Yara Shahidi Did Not Disappoint In Last Night’s Premiere Of Grown-ish
While “Grown-ish” may call ABC Freeform home, don’t let that dissuade you from giving this show a shot. Though the network might be known as the resting place for your biggest guilty pleasures (R.I.P “Pretty Little Liars”), “Grown-ish” is a show you can definitely be proud of embracing. The spin-off to Kenya Barris’ acclaimed hit “Black-ish,” “Grown-ish” sees the always magnetic, delightfully intriguing Zoe Johnson (played by Yara Shahidi) breaking out on her own and heading off to college. From the opening scenes of the pilot, it is clear that “Grown-ish” isn’t just “Black-ish”-lite. It is a show with its own personality, its own strengths and its own future forward.
In episode 1, “Late Registration,” we’re treated to an introduction to Zoe’s new world. We see her trying to put some distance between herself and her dad (played by Anthony Anderson), who is certainly not ready to let his baby girl go. And while “Black-ish” fans have come to know Zoe as a confident and poised young woman, “Late Registration” feels a bit more honest than that. While Zoe provided a great character foil to the other children on “Black-ish,” removed from those comparisons, it was a smart call to show that while she might be more put-together than many young women her age, she’s still young and still learning to navigate the world around her. She’s got some of her ish together, but by no means has she got it all figured out.
This is evermore evident as the episode progresses and we see Zoe in class with a motley crew of fellow collegians. She finds herself in a night class where most of the attendees aren’t exactly your typical college students. However, we do meet a small group that, despite their vastly different backgrounds and upbringings, come together and begin building a foundation of friendship as they all tell the truth as to how they missed registration and found themselves in this night class. And though, admittedly, the episode felt a little contrived at points, it served its purpose: In a very short period of time, we were introduced to the people who will largely shape Zoe’s college experience. And, they seemed to be interesting characters with the potential to smartly explore issues that face college students today. We won’t be relegated to the standard “college years” tropes that we’ve seen in shows past. After the premiere, audiences should definitely walk away thinking that they will see something refreshingly new and probably pretty woke. And though the episode may have lacked the uproarious laughter and slick jokes that “Black-ish” fans might be used to, “Grown-ish” brings to the party a subtle charm that will make audiences tune in week after week.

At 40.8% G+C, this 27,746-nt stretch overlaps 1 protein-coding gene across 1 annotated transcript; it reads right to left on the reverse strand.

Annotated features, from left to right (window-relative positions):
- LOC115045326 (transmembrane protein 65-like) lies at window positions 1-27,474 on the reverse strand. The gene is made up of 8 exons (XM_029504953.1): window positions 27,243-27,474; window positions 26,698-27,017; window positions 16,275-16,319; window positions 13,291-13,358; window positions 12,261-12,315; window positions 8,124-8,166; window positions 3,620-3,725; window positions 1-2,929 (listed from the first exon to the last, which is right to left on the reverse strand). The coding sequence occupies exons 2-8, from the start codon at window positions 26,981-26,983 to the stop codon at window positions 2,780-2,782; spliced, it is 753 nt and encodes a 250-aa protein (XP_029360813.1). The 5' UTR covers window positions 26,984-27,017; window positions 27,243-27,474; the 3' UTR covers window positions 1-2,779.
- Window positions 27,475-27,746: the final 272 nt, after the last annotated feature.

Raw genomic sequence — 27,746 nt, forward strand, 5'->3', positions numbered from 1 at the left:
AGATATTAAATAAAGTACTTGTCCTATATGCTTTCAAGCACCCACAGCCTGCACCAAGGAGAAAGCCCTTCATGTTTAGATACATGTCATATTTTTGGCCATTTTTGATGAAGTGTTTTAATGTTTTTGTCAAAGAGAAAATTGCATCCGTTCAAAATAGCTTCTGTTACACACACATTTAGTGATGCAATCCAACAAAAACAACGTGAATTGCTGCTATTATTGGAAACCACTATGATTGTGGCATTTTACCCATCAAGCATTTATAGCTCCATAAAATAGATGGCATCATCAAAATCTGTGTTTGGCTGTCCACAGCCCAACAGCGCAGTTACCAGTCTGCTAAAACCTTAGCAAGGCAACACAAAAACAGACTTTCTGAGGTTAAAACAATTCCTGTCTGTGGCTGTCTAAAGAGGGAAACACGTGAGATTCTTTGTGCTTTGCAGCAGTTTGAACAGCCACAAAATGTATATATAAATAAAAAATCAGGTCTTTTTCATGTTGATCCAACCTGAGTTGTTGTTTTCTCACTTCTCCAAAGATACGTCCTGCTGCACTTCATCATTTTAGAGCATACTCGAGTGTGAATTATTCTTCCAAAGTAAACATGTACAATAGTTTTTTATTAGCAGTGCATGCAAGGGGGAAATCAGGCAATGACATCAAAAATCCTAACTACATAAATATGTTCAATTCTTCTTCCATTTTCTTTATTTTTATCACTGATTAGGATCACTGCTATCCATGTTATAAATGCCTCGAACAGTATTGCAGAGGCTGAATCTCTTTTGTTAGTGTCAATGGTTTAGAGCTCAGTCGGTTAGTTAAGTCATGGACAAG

The second episode on premiere night felt more settled and a bit more on track. Here we see Zoe not only swooning over her crush Aaron (played by the adorable Trevor Jackson), but we also see her tackle being introduced to the different vices college has to offer. Specifically, this episode might be superficially-labeled as the “drug episode.” As Zoe struggles to keep it all on track, balancing her social life with her school work, she is coaxed into giving adderall a try. And while many such shows often treat their “drug episode” in what feels like an after-school special, “Grown-ish” showed that it gives its audience a little more credit than that. Given that the show is airing on Freeform and is clearly going for a younger audience, it’s nice to see that producers understand that today’s teenagers and early 20-something’s don’t need to be preached to or scared straight in their primetime television block or on their DVR. Zoe’s foray with those little blue pills is shown in a somewhat light-hearted way: While she hoped the intense focus that adderrall gave her would help her to focus on a paper she had to write about Ruth Bader Ginsberg, instead her focus turned intently on shoes and she went on a crazy shopping bender. And though some might think that this approach makes too much light of what can be a serious situation, we strongly beg to differ. By approaching more serious topics and those relevant to today’s college student in a way that feels more relatable and entertaining makes the message ring louder and clearer than a more serious and frightening approach. And the decision to handle these topics in this way, is only further enhanced by Shahidi’s honest and very real portrayal of what it means to be a young, black woman in college these days. Though leading a show is certainly a tall order for a young actress, if anyone is up for the challenge it is Shahidi.
So with two episodes under its youthful belt, we have to say that we were pleasantly surprised with “Grown-ish.” Often times spin-offs disappoint, trying to rely on old formulas with just slightly new characters. But instead, “Grown-ish” attempts and often succeeds in flipping the script. They aren’t just moving our favorite character to a new zip code and calling it a day. They’re really developing a story and show that feels unique to that character, while continuing to grow the relationship that viewers had already developed with young Zoe Johnson. We’re invested in her future and now we get to see a more honest portrayal of it and her. And with Shahidi’s personality and charm that will easily captivate audiences, we’re confident “Grown-ish” will continue to mature and come into its own in the weeks and months to come.